On March 15, 2023, U.S. Citizenship and Immigration Services announced it is updating its guidance on how the agency interprets the regulatory requirement that U.S. employers must demonstrate their ability to pay prospective employees the proffered wage listed in an employment-based first, second or third preference I-140 immigrant petition. Ability to pay must be demonstrated from the date on which the relevant PERM or I-140 petition was filed, up until the date the sponsored foreign national employee becomes a permanent resident. This can sometimes be a period of over a decade in the case of Indian nationals who are subject to significant backlogs in visa number availability.

By way of background, immigration regulations found at 8 C.F.R. §204.5(g)(2) require I-140 petitioners to demonstrate the company’s ability to pay a foreign national beneficiary upon the granting of his or her permanent residency, stating:

Ability of prospective employer to pay wage Any petition filed by or for an employment- based immigrant which requires an offer of employment must be accompanied by evidence that the prospective United States employer has the ability to pay the proffered wage. The petitioner must demonstrate this ability at the time the priority date is established and continuing until the beneficiary obtains lawful permanent residence. Evidence of this ability shall be either in the form of copies of annual reports, federal tax returns, or audited financial statements. In a case where the prospective United States employer employs 100 or more workers, the director may accept a statement from a financial officer of the organization which establishes the prospective employer’s ability to pay the proffered wage. In appropriate cases, additional evidence, such as profit/loss statements, bank account records, or personnel records, may be submitted by the petitioner or requested by the Service.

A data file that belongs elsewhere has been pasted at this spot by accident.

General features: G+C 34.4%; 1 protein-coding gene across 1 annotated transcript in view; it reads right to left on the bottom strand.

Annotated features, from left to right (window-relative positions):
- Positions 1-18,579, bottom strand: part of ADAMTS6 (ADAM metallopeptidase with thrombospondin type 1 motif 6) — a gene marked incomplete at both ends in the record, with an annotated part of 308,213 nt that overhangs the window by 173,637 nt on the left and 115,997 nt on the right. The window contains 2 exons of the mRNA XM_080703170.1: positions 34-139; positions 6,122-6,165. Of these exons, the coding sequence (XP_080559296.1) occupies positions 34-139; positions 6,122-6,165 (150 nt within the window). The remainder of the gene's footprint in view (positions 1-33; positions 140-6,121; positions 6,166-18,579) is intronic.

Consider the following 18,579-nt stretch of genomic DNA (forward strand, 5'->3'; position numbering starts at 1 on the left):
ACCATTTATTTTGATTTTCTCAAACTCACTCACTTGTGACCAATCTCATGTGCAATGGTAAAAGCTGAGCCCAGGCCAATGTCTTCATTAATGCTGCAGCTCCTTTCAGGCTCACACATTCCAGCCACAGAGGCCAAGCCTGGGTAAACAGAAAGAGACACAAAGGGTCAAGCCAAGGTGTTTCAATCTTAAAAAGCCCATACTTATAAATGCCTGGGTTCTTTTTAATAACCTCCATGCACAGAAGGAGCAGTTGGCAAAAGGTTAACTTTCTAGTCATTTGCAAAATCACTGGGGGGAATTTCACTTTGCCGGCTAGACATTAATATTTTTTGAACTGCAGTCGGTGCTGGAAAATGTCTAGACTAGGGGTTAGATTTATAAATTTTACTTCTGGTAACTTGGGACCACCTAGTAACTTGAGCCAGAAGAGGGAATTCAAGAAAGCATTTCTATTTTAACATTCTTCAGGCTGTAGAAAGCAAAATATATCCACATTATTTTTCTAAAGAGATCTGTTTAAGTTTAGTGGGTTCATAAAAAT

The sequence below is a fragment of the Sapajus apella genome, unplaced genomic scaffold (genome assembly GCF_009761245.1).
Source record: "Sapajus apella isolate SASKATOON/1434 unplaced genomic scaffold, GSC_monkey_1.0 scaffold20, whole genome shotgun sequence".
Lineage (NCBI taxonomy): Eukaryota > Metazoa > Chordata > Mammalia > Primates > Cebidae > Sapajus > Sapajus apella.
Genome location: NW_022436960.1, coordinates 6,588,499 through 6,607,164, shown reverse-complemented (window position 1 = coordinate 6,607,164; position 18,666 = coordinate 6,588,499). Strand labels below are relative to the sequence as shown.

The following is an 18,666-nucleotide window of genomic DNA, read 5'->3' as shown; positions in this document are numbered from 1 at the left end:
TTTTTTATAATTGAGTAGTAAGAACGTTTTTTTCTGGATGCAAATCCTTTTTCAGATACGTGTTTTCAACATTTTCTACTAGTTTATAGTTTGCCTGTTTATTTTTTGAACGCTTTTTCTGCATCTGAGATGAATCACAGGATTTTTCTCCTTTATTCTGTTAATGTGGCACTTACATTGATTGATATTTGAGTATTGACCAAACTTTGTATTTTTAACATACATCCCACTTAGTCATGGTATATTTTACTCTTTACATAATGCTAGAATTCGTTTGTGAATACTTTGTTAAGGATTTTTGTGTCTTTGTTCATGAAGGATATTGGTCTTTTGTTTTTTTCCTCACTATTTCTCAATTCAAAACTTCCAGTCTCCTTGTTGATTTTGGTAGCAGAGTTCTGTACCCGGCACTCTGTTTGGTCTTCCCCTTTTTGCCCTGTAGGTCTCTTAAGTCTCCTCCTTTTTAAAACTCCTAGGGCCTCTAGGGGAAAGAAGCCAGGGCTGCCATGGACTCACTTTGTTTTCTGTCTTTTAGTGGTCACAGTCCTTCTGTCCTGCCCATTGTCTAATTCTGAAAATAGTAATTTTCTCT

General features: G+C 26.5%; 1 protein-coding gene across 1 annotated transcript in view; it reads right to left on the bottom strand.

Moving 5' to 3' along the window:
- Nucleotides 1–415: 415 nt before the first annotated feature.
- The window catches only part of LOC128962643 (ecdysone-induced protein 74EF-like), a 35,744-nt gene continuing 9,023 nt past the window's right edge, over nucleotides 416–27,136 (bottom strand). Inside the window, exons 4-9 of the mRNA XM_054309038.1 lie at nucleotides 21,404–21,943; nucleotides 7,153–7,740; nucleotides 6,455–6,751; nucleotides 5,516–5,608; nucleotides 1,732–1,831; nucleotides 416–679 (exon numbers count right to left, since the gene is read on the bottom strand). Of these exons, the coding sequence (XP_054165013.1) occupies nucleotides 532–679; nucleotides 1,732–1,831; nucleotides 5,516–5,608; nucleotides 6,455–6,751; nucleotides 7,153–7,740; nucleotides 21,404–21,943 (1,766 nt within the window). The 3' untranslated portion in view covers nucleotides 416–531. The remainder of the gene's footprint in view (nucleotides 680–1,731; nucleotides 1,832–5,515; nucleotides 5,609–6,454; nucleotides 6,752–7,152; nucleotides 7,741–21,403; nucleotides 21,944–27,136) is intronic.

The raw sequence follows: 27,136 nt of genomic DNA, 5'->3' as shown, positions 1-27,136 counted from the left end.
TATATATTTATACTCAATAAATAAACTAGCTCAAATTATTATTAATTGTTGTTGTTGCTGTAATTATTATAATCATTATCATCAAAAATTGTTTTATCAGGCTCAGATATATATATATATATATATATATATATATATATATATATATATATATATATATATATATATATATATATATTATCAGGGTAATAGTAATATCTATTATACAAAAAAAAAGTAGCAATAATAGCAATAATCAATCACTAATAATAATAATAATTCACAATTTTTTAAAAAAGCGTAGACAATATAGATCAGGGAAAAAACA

It should be noted that the reference to “annual reports” is generally understood to refer only to Forms 10-K, annual reports filed with the Securities & Exchange Commission.

USCIS Policy Guidance on Ability to Pay

In addition to the regulatory guidance, William R. Yates, associate director for Operations of USCIS, issued policy guidance on May 4, 2004, in the form of an Interoffice Memorandum entitled, “Determination of Ability to Pay under 8 CFR 204.5(g)(2),” noting USCIS adjudicators should make a positive determination with regard to the petitioner’s ability to pay when the petitioner’s net income exceeds the prevailing wage; when its net current assets exceed the prevailing wage; or where “the petitioner not only is employing the beneficiary but also has paid or currently is paying the proffered wage.” (Emphasis added).

Net income is considered the company’s taxable income as reported on its federal income tax returns. Net current assets can be calculated by subtracting the total current assets minus total liabilities as reported in Schedule L of the petitioner’s federal income tax return. According to the Yates memo, an employer may establish ability to pay by showing at least one of these figures exceeds the proffered wage. Alternatively, the memo states that if the petitioner is already paying the foreign national the prevailing wage, the petitioner may submit evidence this is the case. This would typically consist of W-2 year-end wage statements for all relevant years.

Precedent Decision on Ability to Pay

It should also be noted that in a precedent decision, Matter of Sonegawa, 12 I&N Dec. 612 (Reg. Comm’r 1967), the Regional Commissioner applied a totality of the circumstances test for ability to pay rather than applying a rigid reading of 8 C.F.R. §204.5(g)(2). Specifically, Sonegawa states: